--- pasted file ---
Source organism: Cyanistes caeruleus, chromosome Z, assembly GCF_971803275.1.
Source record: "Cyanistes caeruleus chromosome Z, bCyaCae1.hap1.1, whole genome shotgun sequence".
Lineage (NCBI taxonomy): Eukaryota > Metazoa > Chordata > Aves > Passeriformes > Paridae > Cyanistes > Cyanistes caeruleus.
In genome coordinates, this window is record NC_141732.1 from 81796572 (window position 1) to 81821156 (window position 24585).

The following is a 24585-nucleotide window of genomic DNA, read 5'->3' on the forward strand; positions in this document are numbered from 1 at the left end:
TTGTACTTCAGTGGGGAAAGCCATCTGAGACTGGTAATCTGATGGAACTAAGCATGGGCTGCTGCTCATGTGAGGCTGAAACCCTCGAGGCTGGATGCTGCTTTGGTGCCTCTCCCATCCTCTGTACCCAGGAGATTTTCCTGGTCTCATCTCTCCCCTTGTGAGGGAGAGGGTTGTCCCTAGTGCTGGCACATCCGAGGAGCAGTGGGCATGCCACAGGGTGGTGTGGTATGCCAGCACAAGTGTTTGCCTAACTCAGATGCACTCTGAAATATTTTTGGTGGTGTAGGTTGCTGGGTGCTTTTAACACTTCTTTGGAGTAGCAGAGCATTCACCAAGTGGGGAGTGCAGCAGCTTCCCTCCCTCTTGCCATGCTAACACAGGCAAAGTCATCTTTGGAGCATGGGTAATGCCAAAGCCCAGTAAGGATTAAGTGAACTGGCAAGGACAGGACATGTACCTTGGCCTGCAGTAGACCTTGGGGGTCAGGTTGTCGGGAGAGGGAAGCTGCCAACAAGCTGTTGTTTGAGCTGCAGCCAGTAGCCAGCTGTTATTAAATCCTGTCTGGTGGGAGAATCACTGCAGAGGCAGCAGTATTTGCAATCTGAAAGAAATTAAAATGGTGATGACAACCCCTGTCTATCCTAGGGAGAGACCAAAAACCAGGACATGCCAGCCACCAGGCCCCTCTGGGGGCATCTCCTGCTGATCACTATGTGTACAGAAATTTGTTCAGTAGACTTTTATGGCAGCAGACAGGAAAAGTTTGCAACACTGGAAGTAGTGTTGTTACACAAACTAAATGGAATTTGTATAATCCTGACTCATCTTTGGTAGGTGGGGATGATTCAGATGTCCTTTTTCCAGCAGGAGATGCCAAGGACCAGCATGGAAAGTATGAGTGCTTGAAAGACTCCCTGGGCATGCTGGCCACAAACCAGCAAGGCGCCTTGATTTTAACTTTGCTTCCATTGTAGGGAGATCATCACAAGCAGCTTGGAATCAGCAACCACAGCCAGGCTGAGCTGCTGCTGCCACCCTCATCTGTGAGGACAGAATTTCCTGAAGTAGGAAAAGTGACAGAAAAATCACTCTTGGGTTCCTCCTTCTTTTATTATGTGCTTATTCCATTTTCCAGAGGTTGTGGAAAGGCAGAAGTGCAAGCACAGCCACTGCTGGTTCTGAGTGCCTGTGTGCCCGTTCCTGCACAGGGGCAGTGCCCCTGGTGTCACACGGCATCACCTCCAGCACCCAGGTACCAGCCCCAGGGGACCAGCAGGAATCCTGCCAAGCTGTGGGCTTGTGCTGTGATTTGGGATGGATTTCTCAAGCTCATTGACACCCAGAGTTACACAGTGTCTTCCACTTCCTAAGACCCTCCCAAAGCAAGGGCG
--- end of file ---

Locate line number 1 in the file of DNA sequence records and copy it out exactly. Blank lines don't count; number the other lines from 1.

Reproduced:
Source organism: Cyanistes caeruleus, chromosome Z, assembly GCF_971803275.1.